I don’t want Jesus looking at me in anger. That is not a good thing. I don’t want to be legalistic and a part of the religious elite. I don’t want Jesus to be grieved at the hardness of my heart. That is just not right. Jesus frames this as an issue between good and evil. That is a stark contrast but real.
It can happen though. I must be on my guard. Will I be stubborn? Will I oppose the will of Jesus and doing good for others? Will I be silent when Jesus challenges me?
Jesus entered the synagogue again, and a man was there who had a shriveled hand. In order to accuse him, they were watching him closely to see whether he would heal him on the Sabbath. He told the man with the shriveled hand, “Stand before us.” Then he said to them, “Is it lawful to do good on the Sabbath or to do evil, to save life or to kill?” But they were silent.
After looking around at them with anger, he was grieved at the hardness of their hearts and told the man, “Stretch out your hand.” So, he stretched it out, and his hand was restored.
Immediately the Pharisees went out and started plotting with the Herodians against him, how they might kill him. | Mark 3:1-6 (CSB)
Jesus casts angry glances at the Pharisees because their murderous design against him blots out the sympathy they should have for the man with the withered hand. For them, this man is only a potentially handy tool with which to nail Jesus.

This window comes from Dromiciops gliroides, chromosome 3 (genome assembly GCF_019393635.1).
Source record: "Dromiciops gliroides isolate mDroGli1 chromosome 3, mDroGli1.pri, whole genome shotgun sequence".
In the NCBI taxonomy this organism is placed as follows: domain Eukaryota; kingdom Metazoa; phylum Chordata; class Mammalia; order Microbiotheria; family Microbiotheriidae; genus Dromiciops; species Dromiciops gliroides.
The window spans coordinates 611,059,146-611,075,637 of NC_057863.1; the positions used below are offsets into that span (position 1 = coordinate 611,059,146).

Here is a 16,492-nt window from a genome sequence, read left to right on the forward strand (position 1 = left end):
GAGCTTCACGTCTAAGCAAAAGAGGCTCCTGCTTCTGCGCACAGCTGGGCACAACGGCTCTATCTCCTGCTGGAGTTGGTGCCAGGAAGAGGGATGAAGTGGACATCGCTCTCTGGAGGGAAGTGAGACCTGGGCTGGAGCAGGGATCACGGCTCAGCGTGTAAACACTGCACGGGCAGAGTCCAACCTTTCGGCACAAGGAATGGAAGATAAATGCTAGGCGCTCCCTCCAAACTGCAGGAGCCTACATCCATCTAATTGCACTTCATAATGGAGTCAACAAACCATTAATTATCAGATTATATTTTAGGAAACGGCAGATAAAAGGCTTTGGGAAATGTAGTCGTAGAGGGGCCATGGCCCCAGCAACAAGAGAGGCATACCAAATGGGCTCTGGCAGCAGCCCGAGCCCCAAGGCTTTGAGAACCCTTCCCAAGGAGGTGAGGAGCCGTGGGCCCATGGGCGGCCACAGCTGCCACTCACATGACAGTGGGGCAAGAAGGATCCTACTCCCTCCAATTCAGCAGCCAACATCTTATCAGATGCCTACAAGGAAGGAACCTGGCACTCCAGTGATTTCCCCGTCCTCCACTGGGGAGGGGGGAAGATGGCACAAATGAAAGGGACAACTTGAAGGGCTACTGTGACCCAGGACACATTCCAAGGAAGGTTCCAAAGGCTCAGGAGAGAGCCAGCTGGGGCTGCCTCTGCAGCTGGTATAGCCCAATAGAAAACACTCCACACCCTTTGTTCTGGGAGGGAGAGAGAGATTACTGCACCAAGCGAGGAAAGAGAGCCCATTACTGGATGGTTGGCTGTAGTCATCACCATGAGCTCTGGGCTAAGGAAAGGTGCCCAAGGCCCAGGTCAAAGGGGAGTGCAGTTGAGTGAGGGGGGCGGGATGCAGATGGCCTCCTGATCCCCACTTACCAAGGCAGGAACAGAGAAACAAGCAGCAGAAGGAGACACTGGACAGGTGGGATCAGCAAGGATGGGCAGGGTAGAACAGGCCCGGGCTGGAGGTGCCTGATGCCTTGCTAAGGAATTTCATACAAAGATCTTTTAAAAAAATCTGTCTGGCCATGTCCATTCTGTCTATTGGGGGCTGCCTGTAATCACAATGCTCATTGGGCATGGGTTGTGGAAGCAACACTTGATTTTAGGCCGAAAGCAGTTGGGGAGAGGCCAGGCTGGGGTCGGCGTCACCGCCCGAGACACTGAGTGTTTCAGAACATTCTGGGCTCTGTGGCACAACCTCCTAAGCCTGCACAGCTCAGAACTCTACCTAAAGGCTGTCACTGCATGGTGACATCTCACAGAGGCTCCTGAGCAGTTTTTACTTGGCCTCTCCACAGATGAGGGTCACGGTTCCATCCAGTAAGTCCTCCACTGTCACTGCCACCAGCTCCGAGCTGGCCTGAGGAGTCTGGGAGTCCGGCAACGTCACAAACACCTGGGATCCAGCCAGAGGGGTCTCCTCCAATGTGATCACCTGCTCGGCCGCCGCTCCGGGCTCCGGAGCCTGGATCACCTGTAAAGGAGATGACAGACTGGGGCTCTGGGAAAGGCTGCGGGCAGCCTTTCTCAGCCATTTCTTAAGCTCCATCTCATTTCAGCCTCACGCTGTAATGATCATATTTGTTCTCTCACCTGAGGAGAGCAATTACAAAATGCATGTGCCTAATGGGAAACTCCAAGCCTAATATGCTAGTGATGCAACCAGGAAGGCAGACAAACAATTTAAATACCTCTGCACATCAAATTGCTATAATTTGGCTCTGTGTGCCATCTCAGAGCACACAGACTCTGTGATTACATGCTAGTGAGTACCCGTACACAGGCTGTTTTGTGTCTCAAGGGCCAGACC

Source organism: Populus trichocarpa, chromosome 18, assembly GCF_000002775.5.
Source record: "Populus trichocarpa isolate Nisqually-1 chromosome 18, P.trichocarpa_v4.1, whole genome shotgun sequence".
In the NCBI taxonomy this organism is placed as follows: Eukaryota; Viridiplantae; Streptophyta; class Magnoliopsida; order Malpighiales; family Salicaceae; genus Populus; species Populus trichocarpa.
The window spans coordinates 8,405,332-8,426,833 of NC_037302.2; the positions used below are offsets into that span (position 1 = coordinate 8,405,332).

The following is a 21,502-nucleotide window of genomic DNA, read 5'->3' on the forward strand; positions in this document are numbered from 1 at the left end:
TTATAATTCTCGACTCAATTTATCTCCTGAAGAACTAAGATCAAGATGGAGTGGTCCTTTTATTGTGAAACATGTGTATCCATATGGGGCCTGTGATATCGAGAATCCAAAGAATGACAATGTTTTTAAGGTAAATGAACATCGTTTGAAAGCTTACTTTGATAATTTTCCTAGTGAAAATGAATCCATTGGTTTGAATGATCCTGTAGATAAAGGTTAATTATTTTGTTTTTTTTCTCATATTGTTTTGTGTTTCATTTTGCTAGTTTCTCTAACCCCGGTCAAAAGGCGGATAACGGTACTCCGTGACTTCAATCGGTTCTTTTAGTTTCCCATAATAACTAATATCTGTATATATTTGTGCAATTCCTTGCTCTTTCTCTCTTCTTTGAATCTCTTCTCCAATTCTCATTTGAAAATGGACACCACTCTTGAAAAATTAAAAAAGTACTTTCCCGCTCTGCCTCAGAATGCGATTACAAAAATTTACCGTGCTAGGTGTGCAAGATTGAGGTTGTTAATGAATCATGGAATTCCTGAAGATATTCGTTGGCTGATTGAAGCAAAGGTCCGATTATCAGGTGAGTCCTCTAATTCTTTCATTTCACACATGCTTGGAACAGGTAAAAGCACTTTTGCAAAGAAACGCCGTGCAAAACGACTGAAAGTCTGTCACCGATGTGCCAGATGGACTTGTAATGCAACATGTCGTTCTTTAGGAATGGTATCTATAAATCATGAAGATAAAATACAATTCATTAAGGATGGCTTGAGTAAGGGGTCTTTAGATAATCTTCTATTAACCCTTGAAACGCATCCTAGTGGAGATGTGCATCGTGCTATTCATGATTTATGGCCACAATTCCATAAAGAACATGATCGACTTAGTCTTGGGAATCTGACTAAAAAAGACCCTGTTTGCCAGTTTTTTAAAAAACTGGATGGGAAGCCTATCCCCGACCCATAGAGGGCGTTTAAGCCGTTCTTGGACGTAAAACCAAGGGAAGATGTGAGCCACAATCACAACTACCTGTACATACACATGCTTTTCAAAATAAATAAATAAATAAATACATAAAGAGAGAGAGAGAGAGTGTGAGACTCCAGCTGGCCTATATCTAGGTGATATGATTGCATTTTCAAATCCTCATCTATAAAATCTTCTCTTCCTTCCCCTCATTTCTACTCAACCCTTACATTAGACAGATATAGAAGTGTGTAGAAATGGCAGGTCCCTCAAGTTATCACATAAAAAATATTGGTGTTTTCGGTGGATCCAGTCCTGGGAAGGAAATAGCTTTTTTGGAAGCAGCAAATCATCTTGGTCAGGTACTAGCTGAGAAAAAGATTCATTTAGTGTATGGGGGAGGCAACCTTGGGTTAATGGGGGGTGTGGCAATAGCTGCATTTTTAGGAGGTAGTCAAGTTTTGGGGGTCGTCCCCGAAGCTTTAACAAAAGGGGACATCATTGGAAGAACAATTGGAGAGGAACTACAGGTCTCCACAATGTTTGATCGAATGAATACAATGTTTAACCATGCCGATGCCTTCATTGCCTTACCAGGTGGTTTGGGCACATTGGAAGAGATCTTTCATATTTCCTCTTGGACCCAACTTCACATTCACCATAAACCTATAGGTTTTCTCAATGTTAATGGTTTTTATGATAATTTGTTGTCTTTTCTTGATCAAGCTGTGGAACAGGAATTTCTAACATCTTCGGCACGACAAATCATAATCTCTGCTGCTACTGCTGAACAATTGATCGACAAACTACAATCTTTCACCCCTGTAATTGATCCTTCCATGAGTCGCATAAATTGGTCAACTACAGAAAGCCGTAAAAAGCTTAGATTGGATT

Jesus grieves deeply because of their lack of sympathy. Introduced with an emphatic “he says to the man,” Jesus’ powerful command that the man stretch out his hand effects the healing. The hand was stiff, immobile, limp. Stretching it out demonstrated its restoration to health and vitality, to goodness and life.
Here is the literal translation:
And on looking around at them [the Pharisees] with anger, being deeply grieved because of the hardness of their heart he says to the man, “Stretch out the [withered] hand.” And he stretched [it] out, and his hand was restored.
Christian Standard Bible. (2017). (Mk 3:5). Nashville, TN: Holman Bible Publishers.
Gundry, R. H. (2010). Commentary on the New Testament: Verse-by-Verse Explanations with a Literal Translation (pp. 147–151). Peabody, MA: Hendrickson Publishers.